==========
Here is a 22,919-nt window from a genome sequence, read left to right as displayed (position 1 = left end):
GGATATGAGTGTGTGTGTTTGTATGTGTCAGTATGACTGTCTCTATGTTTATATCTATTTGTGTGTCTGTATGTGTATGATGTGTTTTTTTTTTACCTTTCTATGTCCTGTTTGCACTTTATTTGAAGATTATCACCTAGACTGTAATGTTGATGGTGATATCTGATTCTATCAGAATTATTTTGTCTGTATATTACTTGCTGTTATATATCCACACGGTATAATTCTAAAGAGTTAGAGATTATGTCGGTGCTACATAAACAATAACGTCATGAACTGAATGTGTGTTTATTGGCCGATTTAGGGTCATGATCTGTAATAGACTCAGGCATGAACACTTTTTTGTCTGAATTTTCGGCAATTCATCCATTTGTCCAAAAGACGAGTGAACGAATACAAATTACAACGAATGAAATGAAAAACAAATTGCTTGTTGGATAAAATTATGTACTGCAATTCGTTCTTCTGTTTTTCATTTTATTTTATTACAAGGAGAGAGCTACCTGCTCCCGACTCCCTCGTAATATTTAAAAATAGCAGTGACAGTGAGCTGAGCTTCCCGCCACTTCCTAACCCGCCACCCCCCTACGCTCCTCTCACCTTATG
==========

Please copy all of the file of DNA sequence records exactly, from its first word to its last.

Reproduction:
Here is a 22,919-nt window from a genome sequence, read left to right as displayed (position 1 = left end):
GGATATGAGTGTGTGTGTTTGTATGTGTCAGTATGACTGTCTCTATGTTTATATCTATTTGTGTGTCTGTATGTGTATGATGTGTTTTTTTTTTACCTTTCTATGTCCTGTTTGCACTTTATTTGAAGATTATCACCTAGACTGTAATGTTGATGGTGATATCTGATTCTATCAGAATTATTTTGTCTGTATATTACTTGCTGTTATATATCCACACGGTATAATTCTAAAGAGTTAGAGATTATGTCGGTGCTACATAAACAATAACGTCATGAACTGAATGTGTGTTTATTGGCCGATTTAGGGTCATGATCTGTAATAGACTCAGGCATGAACACTTTTTTGTCTGAATTTTCGGCAATTCATCCATTTGTCCAAAAGACGAGTGAACGAATACAAATTACAACGAATGAAATGAAAAACAAATTGCTTGTTGGATAAAATTATGTACTGCAATTCGTTCTTCTGTTTTTCATTTTATTTTATTACAAGGAGAGAGCTACCTGCTCCCGACTCCCTCGTAATATTTAAAAATAGCAGTGACAGTGAGCTGAGCTTCCCGCCACTTCCTAACCCGCCACCCCCCTACGCTCCTCTCACCTTATG